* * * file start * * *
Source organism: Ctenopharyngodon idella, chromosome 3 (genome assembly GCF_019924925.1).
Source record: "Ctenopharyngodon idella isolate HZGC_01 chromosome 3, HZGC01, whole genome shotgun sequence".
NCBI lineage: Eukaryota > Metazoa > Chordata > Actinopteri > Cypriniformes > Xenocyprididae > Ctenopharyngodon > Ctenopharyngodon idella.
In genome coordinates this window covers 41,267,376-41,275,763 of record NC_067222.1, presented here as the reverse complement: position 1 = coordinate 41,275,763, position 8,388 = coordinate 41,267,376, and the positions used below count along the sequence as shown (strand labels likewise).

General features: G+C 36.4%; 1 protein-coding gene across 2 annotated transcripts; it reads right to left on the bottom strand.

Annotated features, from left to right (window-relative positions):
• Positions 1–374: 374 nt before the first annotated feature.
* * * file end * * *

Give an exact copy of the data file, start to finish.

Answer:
Source organism: Ctenopharyngodon idella, chromosome 3 (genome assembly GCF_019924925.1).
Source record: "Ctenopharyngodon idella isolate HZGC_01 chromosome 3, HZGC01, whole genome shotgun sequence".
NCBI lineage: Eukaryota > Metazoa > Chordata > Actinopteri > Cypriniformes > Xenocyprididae > Ctenopharyngodon > Ctenopharyngodon idella.
In genome coordinates this window covers 41,267,376-41,275,763 of record NC_067222.1, presented here as the reverse complement: position 1 = coordinate 41,275,763, position 8,388 = coordinate 41,267,376, and the positions used below count along the sequence as shown (strand labels likewise).

General features: G+C 36.4%; 1 protein-coding gene across 2 annotated transcripts; it reads right to left on the bottom strand.

Annotated features, from left to right (window-relative positions):
• Positions 1–374: 374 nt before the first annotated feature.